But simply waiting for the benefits of your link building to become manifest in search engine results is putting the cart before the horse. The best links are the ones that people actually follow. They’re the ones that in themselves drive traffic to your site.

What not to do

Whichever vertical your event targets, chances are there are numerous industry directories online, listing all the various companies, suppliers, institutions etc serving the medical devices industry or the cyber security industry or the ice cream business.

Submitting your event website to relevant directories can be an easy way to start building an online presence – but don’t expect many people to visit your site as a direct result. Online directories are great for link building, but terrible for driving referral traffic.

Similarly, don’t bother with submitting comments on blogs as a way to try and drive traffic – unless your comment is especially relevant and insightful. But most comments aren’t.

On the contrary – many blog comments are obvious spam, few people read them at all, and even fewer click through.

Publish guest blog posts

While blog comments don’t work, guest posts do. A blog post typically contains external links in the copy, as well as author bios and calls to action and, as long as the topic is relevant to your target market, nine times out of ten, the reader will click – even if it’s just to check out who you are. Bingo, another qualified visitor.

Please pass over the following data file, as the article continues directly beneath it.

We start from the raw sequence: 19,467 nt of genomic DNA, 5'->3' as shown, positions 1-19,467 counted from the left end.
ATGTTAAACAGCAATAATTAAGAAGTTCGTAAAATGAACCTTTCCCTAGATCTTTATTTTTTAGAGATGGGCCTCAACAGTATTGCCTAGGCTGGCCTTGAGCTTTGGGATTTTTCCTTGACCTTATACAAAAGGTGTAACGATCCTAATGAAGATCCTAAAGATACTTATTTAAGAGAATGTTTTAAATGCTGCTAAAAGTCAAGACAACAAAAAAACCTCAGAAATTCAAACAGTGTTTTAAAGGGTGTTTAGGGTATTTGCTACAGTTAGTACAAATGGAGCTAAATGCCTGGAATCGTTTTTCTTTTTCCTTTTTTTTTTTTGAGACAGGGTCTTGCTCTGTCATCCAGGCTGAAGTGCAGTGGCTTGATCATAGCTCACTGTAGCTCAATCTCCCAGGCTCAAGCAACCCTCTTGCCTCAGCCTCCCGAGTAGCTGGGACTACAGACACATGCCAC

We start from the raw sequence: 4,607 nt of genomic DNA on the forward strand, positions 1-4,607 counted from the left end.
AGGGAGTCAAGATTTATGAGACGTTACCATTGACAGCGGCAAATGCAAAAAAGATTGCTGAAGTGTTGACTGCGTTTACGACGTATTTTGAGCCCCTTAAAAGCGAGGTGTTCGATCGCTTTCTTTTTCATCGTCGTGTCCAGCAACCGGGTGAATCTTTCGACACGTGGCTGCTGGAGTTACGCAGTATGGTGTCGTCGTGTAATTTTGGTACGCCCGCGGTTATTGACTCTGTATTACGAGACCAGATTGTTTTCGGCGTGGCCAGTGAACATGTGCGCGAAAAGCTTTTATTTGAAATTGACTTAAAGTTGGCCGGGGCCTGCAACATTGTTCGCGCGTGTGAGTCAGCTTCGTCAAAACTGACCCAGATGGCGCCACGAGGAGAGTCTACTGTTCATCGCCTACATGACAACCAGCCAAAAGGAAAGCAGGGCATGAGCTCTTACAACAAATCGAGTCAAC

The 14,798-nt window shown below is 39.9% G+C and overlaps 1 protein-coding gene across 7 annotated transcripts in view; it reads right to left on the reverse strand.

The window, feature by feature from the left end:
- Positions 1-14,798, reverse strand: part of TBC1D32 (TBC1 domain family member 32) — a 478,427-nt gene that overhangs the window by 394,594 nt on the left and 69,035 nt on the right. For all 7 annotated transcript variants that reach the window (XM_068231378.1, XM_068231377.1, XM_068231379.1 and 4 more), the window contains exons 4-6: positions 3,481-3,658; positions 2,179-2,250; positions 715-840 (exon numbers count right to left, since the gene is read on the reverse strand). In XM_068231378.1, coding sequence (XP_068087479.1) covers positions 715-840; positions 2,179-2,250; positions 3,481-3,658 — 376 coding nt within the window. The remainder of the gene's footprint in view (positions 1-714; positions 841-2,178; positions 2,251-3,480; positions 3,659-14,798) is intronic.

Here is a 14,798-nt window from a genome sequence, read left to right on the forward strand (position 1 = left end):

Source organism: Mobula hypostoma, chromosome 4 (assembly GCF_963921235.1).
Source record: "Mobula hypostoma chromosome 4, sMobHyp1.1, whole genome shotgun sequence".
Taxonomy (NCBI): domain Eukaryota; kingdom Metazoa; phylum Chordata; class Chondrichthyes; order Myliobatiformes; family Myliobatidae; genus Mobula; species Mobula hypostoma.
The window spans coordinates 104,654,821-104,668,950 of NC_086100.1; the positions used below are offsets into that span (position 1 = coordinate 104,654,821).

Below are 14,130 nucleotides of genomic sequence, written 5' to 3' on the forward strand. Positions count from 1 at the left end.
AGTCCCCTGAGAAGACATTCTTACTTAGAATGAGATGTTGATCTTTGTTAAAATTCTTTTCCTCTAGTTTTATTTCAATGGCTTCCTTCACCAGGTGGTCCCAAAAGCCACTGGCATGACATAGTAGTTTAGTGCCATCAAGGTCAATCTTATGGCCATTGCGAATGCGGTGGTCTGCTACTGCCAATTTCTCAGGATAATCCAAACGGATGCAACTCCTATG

We live in an era where content is king. It’s worth remembering that most B2B publishers and institutions are usually looking for quality content they don’t have to pay for.

And as an event organiser, you can easily supply it.

Often they’ll be interested in a piece about your next / most recent event. But if not, you can edit the transcript of a panel discussion into a post. Or a keynote. Or ask one of your speakers, sponsors, program committee members etc. to give you something. You always have more content than you think!

Start by focusing your efforts on websites that are considered thought leaders in your industry.

Be active in industry communities

Besides actual blogs, you’ll find there are plenty of online forums, communities and discussion groups for your industry, where people ask and answer questions and generally help each other out.

The key to effective participation in these communities is to be authentic and useful. Who can you put people in touch with? How can you help them solve their issue / identify the right supplier – whatever. You want to add value without sounding too promotional.

LinkedIn groups are a great place to start. Just go to LinkedIn, type in the industry or sector you’re looking for and check the ‘Groups’ filter in the advanced search.